From Ancient Egypt to the Renaissance period to contemporary pop art, flowers have consistently been a source for the most awe-inspiring works and styles. Ranging from clay pots to still-life paintings, the depiction of flora, fauna, and other botanical elements are seen as one of the most popular source materials throughout the development of art forms and medium.
It is so entrenched in art, in fact, that flowers as the muse of artists throughout history is a course subject in itself in art studies programs. In this section, we explore the impact that flowers have on different periods in art history and figure out what makes them so attractive to artists and audience alike.
The lotus flower is one of the most prominent subjects in Ancient Egyptian art due to its symbolic meaning in their mythology, was often depicted in paintings, amulets, ceramics, and other artistic works. Many evidence also points to the use of flowers as jewelry for the royal court and treasures of the king.
In the medieval times, the emergence of tapestries as a medium for artistic creation gave way to the use of flowers and blooms as backdrops for various types of scenery. This created the form of millefleur, literally “thousand flowers”, or tapestries with repeating patterns of beautiful blossoms stitched on it. Similarly, artists from the Renaissance period used flowers as a backdrop on their myth-inspired paintings. Other Renaissance painters took flowers as a more focal point in their work and created still-life paintings of freshly bloomed flowers and intricately arranged bouquets.
During the Impressionist, Post-Impressionist, and Fauvism movements, painters used flowers and floral arrangements in a number of ways. Most often, flowers served as the subject of an indoor scene with a person or two beside it, which Fauvism emphasized with vibrant colors. Other times, like in some of Monet’s work, flowers were either the focal point of the artwork or the backdrop of the scene.
Today, flowers remain as a popular muse among artists thru the modern pop art and contemporary 3D art. Where pop art reimagines simple everyday objects in a different light – and color – contemporary 3D artists often used flowers as the components to building a sculpture of another figure or a tribute to artworks from the Renaissance and Ancient Egypt.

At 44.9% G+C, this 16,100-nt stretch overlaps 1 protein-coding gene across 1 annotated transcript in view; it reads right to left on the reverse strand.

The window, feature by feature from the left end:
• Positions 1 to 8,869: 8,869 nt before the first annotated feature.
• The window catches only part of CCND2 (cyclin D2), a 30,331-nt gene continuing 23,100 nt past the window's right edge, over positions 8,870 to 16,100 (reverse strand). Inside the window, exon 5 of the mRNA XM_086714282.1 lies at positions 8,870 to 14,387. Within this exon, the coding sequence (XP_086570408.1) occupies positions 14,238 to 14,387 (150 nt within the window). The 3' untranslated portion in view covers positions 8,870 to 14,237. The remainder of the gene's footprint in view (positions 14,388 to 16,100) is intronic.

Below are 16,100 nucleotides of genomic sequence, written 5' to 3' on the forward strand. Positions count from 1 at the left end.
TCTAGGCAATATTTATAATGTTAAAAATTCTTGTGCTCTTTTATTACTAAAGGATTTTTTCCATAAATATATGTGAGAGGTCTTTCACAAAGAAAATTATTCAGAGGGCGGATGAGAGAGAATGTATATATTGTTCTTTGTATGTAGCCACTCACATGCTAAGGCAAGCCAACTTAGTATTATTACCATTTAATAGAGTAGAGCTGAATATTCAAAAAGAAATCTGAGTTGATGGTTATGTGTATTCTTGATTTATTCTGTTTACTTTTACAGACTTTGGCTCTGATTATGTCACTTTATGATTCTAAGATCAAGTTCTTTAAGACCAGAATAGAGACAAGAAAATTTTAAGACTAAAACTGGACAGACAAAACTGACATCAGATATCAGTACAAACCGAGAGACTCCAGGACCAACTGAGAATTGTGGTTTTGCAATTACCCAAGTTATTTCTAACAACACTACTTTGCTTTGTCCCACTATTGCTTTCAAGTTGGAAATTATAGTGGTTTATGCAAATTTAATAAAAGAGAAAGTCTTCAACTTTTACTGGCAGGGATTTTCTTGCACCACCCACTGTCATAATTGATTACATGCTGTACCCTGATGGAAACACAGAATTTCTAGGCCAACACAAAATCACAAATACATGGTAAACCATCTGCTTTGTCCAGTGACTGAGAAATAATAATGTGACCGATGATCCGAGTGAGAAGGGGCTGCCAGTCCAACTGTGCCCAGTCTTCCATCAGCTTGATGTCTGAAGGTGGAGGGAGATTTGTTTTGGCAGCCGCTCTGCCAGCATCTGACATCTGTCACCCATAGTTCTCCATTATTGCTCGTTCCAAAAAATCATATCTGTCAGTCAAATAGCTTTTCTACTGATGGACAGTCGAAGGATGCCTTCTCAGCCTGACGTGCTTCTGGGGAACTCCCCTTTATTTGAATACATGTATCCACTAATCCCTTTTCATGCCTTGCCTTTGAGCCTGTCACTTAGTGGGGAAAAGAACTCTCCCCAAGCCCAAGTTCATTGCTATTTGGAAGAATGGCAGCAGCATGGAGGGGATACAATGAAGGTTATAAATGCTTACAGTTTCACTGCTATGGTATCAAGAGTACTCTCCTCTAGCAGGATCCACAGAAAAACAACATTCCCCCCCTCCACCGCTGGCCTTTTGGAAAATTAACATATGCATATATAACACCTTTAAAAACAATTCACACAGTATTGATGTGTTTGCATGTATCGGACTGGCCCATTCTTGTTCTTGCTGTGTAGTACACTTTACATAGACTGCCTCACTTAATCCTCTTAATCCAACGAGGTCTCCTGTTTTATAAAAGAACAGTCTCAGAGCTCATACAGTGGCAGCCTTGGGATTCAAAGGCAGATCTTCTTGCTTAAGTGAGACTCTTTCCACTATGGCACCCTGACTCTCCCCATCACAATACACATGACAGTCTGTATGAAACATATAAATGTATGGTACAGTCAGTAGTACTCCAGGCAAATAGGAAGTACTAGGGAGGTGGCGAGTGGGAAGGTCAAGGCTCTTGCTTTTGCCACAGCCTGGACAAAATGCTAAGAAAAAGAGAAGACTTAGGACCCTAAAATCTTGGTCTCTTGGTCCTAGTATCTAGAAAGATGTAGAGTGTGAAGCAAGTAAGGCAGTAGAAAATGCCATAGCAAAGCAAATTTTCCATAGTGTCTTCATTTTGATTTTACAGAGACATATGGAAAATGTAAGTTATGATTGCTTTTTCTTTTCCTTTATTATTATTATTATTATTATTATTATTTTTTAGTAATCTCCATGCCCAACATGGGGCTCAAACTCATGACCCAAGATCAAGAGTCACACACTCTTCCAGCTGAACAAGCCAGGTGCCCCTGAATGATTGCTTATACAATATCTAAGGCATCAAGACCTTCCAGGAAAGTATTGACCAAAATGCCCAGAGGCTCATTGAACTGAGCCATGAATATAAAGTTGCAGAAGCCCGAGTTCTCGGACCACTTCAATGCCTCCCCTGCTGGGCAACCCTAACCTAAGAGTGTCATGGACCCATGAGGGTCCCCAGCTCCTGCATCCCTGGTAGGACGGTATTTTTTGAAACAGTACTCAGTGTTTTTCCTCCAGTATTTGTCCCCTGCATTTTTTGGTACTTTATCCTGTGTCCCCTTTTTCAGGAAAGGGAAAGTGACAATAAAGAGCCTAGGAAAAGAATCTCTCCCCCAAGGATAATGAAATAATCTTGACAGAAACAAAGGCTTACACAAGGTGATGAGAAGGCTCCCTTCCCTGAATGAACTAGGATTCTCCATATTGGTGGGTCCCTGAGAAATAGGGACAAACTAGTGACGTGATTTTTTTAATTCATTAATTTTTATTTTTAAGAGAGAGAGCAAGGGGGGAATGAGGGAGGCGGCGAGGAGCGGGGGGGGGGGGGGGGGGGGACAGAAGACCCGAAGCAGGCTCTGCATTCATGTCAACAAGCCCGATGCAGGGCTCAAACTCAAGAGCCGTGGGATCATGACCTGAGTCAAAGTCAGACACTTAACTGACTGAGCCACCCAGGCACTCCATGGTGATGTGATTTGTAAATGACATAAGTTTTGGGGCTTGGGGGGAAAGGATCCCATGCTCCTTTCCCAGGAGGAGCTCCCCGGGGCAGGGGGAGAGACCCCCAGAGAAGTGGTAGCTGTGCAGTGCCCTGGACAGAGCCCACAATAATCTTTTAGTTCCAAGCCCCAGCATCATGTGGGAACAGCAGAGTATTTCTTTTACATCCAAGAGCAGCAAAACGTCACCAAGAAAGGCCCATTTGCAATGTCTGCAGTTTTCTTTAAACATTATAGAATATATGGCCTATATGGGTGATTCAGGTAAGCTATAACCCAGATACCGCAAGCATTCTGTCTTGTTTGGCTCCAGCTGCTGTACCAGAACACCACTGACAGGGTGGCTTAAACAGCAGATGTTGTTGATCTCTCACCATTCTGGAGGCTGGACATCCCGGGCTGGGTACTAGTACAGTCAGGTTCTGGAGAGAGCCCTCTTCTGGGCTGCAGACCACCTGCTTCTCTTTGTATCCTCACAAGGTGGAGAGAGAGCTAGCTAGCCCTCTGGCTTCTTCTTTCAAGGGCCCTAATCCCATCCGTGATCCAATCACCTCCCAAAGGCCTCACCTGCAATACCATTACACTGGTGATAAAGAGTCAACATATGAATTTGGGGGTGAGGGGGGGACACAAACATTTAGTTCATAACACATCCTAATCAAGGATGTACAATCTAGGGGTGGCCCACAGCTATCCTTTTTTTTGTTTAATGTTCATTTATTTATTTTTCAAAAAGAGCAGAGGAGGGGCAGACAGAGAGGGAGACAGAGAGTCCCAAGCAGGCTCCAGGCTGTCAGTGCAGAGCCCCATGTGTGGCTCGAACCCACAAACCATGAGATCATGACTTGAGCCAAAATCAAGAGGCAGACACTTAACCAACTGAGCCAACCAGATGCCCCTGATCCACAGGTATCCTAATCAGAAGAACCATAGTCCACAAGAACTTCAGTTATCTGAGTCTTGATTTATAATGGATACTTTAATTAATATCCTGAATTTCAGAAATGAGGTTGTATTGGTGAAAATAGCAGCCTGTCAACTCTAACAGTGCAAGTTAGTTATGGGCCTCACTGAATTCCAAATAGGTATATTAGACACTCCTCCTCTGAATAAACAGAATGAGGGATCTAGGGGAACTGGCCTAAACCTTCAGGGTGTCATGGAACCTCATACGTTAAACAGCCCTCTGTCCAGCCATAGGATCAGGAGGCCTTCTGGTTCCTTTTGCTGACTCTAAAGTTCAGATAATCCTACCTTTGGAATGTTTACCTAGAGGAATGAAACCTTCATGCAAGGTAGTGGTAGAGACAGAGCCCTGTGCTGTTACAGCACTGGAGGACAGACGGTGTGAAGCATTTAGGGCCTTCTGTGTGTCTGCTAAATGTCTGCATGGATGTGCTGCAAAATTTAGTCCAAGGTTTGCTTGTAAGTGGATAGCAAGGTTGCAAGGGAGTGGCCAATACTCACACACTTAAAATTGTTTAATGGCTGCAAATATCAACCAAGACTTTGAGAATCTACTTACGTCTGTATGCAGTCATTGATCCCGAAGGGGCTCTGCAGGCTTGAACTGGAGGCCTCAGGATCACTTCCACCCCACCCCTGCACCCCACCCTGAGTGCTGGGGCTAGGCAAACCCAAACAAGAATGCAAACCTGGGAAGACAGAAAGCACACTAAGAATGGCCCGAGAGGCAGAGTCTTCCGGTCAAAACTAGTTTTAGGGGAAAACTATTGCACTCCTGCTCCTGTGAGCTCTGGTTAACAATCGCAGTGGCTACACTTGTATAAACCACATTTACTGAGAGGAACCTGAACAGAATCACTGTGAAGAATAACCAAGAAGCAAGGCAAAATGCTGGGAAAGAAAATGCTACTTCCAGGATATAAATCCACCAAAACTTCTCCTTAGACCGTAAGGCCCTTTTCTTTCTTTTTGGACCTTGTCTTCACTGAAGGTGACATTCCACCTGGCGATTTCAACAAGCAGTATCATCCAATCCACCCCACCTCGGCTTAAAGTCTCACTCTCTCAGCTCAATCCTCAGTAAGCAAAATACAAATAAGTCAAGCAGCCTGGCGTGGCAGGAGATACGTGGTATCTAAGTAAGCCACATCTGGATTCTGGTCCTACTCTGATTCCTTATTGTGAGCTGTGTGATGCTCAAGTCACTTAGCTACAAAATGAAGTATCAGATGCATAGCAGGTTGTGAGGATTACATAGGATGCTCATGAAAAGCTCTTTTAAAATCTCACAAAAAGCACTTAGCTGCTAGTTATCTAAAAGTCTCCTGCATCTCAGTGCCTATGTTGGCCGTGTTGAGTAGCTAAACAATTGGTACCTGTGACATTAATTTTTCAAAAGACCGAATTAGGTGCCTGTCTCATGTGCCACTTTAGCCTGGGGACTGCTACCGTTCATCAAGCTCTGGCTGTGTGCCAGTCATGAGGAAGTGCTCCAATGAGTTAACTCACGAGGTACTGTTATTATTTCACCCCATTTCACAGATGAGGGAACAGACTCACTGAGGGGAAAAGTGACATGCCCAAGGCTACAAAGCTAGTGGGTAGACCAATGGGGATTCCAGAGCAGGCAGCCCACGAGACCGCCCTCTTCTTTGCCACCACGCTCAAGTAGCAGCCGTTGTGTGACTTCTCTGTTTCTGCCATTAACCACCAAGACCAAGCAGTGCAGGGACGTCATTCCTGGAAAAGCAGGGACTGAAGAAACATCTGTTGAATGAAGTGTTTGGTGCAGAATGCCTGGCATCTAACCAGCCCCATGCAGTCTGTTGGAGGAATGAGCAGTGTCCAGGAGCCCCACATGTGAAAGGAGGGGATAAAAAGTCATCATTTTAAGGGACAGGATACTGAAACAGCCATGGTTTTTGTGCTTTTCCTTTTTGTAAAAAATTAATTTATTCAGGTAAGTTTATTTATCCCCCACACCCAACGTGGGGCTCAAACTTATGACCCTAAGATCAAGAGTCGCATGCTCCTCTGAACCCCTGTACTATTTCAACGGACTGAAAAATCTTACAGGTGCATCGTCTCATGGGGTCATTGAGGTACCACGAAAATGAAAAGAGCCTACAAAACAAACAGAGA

Flower Names and their Origins
Have you ever wondered where roses and calla lilies got their names from? Look no further – here is a short list of popular flowers and the history behind their names.
Believed to come from the Greek word carnis (“flesh”), referring to its original color, or from corone (“flower garlands”), because they were first used in Greek ceremonial crowns.
Initially called “lion’s tooth” because of the petals’ resemblance to a lion’s sharp teeth, the French translation “dent-de-lion” eventually morphed into the English dandelion.
Greek mythology’s Elysian fields were said to be carpeted in flowers called asphedelos. Adapting the first d in the name later on, it translated to the modern daffodil.
Born from Old English poetics, daisies are an evolved variation of the phrase “day’s eye”
Medieval monks, believing it would protect them from evil and lightning, called it the “Holly Tree”, later evolving into holly.
From Latin word lilium, from “lily of the valley”, because it was commonly found in valleys.
From Greek word orchis, “testicle”, it was believed that having pregnant women eat these would turn their unborn child into a boy.
Coming from the Spanish and Italian rosa, used to name the prominently red flowers.